If gamers really do mean it when they say that they would rather have a visually sub-par game with excellent gameplay, then let's all put our money where our mouth is. Buy games like Dungeon Siege 2. Reward the developers for releasing a great game and focusing on what really matters to gamers everywhere: the gameplay. I will be buying Dungeon Siege 2 as soon as I possibly can, and not only to support the developer's focus on gameplay, but because I think their laser-like focus and precision during the development of Dungeon Siege 2 has resulted in one of the best action/RPGs in gaming history being released on August 16th, 2005.




Quick Screenshot Post

Here are some quick screenshots from my experiments over the last couple days; I'd post more, but I'm off to class, and figured an update was in the cards. Also, the colors are fairly washed out since my screenshot program has a habit of highly compressing JPGs, this will change for future shots.

I'll try to get some better shots of the water tonight too, as I'm putting together a small map (using some of the engine's demo resources, since my "art" is an abomination).




Codename: Eulogy

What follows is a very rough, very basic flow of thoughts about my new game, currently "codenamed" Eulogy as they occurred to me about a week after I had first thought of the idea. The game will be based on the technology in the Torque Shader Engine, and is currently being worked on by me (and me alone).

Basic Game Description
Eulogy (not the game's name; simply the song I was listening to when I thought of the idea) is designed with three things in mind: action, mood, and customization. My basic goal for the project is to have the game play like a classic first-person shooter, where aim is king, not some background roll of a die in the background determining when a player hits and when a player misses his opponent. There will not be any of the manipulation of physics like in Quake or Unreal; no double-jumps, no strafe jumping, etc., this game's mood is dark, and very deliberate, I want the physics of the main player to have its roots in realism--though an arcade-realism for movement. The player will move fairly fast, but have a stamina bar to control the amount a player can "run," which will greatly speed up movement.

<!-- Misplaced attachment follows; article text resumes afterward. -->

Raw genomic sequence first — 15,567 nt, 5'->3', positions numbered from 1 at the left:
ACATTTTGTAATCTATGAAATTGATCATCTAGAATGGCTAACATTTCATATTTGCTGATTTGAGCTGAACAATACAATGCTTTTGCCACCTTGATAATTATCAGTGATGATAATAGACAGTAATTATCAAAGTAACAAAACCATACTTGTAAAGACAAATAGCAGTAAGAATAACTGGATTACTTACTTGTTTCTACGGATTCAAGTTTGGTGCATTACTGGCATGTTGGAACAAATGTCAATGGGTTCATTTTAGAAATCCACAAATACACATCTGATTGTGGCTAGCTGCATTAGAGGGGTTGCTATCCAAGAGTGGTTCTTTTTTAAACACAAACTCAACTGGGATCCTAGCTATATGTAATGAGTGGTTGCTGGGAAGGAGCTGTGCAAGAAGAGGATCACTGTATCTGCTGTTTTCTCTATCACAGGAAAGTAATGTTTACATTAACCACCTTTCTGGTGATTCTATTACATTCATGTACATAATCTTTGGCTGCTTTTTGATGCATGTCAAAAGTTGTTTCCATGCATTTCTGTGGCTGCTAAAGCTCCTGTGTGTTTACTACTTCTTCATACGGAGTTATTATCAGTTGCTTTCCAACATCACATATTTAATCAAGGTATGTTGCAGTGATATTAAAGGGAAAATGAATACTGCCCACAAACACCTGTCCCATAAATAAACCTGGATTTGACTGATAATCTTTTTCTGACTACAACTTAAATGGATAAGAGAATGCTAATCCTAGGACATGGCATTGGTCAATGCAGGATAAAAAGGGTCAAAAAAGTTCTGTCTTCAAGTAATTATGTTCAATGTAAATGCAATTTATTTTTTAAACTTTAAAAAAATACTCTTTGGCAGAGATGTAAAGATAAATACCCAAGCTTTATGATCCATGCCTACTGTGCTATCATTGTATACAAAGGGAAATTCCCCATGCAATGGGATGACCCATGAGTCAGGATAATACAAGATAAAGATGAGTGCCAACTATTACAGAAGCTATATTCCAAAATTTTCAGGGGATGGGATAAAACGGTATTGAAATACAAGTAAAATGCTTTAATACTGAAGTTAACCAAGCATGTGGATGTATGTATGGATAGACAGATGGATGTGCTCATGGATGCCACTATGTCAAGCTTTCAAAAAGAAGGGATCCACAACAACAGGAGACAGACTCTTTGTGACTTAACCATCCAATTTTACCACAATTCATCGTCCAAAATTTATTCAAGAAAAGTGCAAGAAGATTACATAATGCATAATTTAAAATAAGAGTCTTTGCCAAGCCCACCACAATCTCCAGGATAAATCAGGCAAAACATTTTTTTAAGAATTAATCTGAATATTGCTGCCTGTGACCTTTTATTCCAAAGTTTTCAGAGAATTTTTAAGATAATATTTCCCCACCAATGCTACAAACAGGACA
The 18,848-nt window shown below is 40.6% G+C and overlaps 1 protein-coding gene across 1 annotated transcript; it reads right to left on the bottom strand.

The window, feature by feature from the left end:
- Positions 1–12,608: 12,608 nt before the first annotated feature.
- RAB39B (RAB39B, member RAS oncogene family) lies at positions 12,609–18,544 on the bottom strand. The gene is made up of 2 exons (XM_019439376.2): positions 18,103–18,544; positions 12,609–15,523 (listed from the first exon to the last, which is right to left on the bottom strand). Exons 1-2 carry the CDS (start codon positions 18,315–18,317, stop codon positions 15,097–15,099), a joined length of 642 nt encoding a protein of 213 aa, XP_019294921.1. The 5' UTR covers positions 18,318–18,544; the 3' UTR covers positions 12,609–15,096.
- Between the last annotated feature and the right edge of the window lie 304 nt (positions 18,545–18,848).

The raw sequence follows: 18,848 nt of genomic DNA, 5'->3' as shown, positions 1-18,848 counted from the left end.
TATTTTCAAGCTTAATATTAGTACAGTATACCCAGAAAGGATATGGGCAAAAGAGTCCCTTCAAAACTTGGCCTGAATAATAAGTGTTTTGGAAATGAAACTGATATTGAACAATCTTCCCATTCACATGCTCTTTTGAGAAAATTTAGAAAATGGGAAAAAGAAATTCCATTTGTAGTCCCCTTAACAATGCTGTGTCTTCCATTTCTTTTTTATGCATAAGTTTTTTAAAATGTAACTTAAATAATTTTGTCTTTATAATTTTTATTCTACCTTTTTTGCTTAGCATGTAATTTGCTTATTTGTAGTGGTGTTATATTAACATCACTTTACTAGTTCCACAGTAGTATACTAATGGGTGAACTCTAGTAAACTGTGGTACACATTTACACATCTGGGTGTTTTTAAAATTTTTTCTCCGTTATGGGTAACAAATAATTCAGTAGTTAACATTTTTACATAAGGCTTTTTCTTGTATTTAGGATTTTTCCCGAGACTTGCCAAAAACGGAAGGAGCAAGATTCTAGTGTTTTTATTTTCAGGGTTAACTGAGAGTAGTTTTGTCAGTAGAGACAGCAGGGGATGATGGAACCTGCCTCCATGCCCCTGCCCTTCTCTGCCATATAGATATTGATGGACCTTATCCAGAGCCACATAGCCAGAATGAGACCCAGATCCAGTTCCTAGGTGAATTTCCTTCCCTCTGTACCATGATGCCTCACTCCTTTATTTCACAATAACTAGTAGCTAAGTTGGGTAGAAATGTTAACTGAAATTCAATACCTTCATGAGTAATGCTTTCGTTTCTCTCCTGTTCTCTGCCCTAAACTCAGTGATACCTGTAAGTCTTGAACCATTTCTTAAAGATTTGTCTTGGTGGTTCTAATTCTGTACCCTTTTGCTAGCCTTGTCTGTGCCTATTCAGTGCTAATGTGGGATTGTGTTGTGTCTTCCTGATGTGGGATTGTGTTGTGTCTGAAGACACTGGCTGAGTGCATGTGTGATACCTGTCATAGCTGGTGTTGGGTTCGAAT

While I want the controls to be fluid, the aiming to be fairly tight (though not "this is your cursor, you hit exactly where it's pointing"), and the movement to be fairly speedy, this does not mean I want the game itself to be a mindless bullet-fest. I want combat to be hectic, but still cerebral and thoughtfully-paced, so the player won't be able to aim 100% accurately while running and jumping through a crowd of enemies (which there will be a number of; there will also be a number of ways for the player to thin and demolish this crowd); the aiming will have some kind of inaccuracy system, a bit of statistical inaccuracy thrown in depending on the level of the character as well as the player's proficiency with whatever weapon type he/she is using at the time, but this inaccuracy amount will be minimal, I don't want to the game to be number-based in this respect (the level/proficiency will almost entirely impact damage, as well as what weapons and "techniques" the player can use; more on this later), but I will have level make a very slight impact. The accuracy will also be based on player movement/stability, but mostly on the player's ability to control whatever recoil the gun he is using has.

The game is primarily being billed as an Action/RPG. The pacing of the game, as I have described, will be quick and hectic as well as cerebral and thoughtful. I want the player to feel on edge at all times, but be able to find a "safe spot" at some points in which he can tool around with his current equipment layout (more on this later), as well as tweaking his weapons, and organizing his inventory. The character itself will be level-based, with a few basic stats influencing weapon experience, player speed, strength, "toughness," technical prowess, medicinal knowledge, and whatever else (I will try to keep the number of basic stats limited to about five or six categories, maybe less). Each of these will have a number of skills/feats/talents associated with them--weapon experience, for instance, would have subcategories based on types of weapons, whereas medicinal knowledge would have subcategories related to types of "healing" available (painkillers, natural antidotes, etc.).